You can't run before you can walk. The same is true for kayaking, so let us help you get a hold on the basics.
You can't run before you can walk. The same is true for kayaking, so let us help you get a hold on the basics. (Photo: Eric Leslie/Flickr)

Kayaking 101: Getting In and Setting Out

A quick primer on how to avoid tipping and master the forward stroke

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Eric Leslie/Flickr(Photo)

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My first major kayak fail occurred during a summer trip in Northern Wisconsin. I figured I didn’t need any sort of instruction before heading out on Big Round Lake—I grew up paddling a canoe, so I strapped on a life vest and shoved off. I was paddling along enjoying the serene surroundings when, suddenly, out of nowhere, a big speedboat flashed by, tipping my kayak right over. I wasn’t in any danger of drowning, but I had no idea how to right my kayak or pull myself back inside, let alone remove water from the boat. Cue the boat rescue.

While more experienced paddlers regularly navigate river rapids and ocean waves successfully, inexperienced ones should stick to flat water like lakes, ponds, and protected ocean bays. A smooth kayaking experience takes some practice, so here are a few tips for entering your boat and getting going:

From the Dock

If you’re launching from a dock, start by positioning the kayak parallel to the dock. Place one end of your paddle on the boat and the other on the dock to keep the kayak from shifting. Sit down on the ledge of the dock and put your feet in the kayak. Turn your body towards the bow (front) while holding on to the dock, then quickly lower yourself into the kayak seat. The key is to get your backside into the seat as quickly as possible. To get out, simply reverse these steps.

From the Shore

Launching from a sandy lakeside is a little easier. Simply hop into the boat as it rests at the edge of the water and push yourself out with your hands. If you don’t want to scrape the bottom of your boat along the sand, walk it out into a few inches of water, straddle the cockpit, drop your butt down in the seat, and pull your legs inside.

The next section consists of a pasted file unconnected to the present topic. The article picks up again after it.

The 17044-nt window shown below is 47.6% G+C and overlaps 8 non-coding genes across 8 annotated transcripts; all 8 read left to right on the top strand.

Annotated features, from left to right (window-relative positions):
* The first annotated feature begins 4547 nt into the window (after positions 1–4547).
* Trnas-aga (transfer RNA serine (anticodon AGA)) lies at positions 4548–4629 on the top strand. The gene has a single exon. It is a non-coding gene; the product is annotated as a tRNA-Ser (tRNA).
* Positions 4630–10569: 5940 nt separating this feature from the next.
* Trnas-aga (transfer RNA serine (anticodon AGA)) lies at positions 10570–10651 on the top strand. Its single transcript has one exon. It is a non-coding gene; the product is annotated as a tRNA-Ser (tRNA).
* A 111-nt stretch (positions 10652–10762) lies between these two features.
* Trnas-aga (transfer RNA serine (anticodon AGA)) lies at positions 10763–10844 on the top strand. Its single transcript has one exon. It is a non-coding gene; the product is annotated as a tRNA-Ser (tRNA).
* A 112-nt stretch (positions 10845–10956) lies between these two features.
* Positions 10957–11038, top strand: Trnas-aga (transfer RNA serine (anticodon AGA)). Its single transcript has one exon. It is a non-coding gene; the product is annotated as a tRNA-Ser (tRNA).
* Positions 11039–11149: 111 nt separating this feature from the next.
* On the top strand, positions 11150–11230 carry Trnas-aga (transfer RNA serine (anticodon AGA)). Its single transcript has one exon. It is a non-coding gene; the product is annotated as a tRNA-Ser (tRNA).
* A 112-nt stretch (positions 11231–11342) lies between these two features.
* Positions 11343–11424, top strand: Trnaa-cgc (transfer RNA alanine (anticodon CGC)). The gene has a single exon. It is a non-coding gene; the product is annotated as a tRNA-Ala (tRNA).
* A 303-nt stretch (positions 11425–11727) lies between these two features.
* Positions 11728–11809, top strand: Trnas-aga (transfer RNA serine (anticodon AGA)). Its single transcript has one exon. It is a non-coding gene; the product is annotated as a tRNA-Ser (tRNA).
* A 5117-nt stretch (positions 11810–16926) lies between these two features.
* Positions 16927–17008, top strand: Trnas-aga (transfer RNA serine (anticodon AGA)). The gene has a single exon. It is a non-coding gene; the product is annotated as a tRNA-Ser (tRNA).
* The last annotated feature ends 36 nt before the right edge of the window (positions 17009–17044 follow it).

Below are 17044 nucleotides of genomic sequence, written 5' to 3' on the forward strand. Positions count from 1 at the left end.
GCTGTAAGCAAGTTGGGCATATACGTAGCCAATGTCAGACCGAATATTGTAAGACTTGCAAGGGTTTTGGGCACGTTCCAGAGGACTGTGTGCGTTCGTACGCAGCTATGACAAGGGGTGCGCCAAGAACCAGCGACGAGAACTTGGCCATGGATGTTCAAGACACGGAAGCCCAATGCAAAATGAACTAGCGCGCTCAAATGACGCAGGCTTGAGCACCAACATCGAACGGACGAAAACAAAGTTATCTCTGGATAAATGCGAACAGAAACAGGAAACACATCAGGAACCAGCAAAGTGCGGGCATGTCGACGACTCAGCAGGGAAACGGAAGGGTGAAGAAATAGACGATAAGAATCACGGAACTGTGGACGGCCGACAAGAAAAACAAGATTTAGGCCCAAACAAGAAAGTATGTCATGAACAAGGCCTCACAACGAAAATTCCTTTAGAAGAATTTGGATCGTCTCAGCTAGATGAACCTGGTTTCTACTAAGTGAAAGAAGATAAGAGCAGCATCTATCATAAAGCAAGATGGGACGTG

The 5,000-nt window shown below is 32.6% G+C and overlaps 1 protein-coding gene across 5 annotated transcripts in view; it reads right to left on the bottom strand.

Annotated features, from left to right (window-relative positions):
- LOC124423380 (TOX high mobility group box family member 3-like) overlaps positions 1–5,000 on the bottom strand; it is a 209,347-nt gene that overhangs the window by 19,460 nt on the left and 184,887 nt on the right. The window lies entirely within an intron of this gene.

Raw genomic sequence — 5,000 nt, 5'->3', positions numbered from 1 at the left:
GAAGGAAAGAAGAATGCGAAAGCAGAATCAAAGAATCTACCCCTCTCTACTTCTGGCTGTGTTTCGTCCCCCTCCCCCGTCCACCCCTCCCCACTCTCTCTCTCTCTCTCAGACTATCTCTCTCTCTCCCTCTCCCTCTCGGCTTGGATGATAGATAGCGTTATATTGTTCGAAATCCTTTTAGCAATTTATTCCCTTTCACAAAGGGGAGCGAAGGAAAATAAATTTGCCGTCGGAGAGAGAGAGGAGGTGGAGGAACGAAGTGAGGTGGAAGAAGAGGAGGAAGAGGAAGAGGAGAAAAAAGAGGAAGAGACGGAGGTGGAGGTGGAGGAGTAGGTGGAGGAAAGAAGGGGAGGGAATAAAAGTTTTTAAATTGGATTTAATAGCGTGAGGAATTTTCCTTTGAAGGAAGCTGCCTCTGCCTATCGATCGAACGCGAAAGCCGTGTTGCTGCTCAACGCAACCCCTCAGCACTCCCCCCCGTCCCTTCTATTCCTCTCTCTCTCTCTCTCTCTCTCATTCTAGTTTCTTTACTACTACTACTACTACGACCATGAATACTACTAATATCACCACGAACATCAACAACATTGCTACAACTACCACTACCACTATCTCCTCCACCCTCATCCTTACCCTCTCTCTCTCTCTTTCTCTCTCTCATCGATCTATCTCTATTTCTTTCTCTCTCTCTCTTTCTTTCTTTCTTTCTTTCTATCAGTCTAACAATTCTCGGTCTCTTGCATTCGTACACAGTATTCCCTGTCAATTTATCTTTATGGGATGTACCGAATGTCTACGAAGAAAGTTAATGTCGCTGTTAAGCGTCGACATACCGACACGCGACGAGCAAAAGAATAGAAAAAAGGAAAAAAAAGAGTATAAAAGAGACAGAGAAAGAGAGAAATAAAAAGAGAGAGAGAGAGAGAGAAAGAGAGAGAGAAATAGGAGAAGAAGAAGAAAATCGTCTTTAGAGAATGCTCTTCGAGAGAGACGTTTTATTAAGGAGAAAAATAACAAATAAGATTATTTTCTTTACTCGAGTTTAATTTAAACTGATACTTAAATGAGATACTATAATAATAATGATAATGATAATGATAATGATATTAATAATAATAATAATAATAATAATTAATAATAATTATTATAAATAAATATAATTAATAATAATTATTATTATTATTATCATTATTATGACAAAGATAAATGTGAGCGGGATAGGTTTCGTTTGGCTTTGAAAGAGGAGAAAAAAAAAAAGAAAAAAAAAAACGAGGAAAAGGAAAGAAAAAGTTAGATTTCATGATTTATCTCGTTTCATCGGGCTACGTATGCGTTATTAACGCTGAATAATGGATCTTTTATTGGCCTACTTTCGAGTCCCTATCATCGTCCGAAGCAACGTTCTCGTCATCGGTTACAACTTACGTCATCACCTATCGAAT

Paddle Practice

By first mastering the forward stroke, you can build a strong foundation for learning all other paddling strokes. The key to a good forward stroke is to use your torso in addition to your arms—rotating your body with each paddle stroke will help you paddle longer and with less fatigue. To better understand the concept of using torso rotation to your advantage, practice this rotation drill: Holding the paddle, fully extend your arms and lock your elbows. Without ever bending your elbows, begin paddling. The only thing your arms can now do is raise or lower the paddle blades in the water, which forces you to rotate your torso back and forth, using your core muscles to propel you forward.

The Kit

Some accessories to ensure you have a fun day out on the water? Regardless of your swimming ability, know the importance of wearing a PFD—we like the Astral V-Eight PFD ($120). The waterproof Hummingbird Travel Pack ($48) means you can safely bring along your phone, camera, some snacks, and other essentials without fear of ruin. Highly functional yet comfortable for long days on the water, the NRS Beda Board Shorts ($59.95) will withstand the most serious of adventures. Emanate those endless summer vibes while wearing the retro Sunski Originals ($48). 

Lead Photo: Eric Leslie/Flickr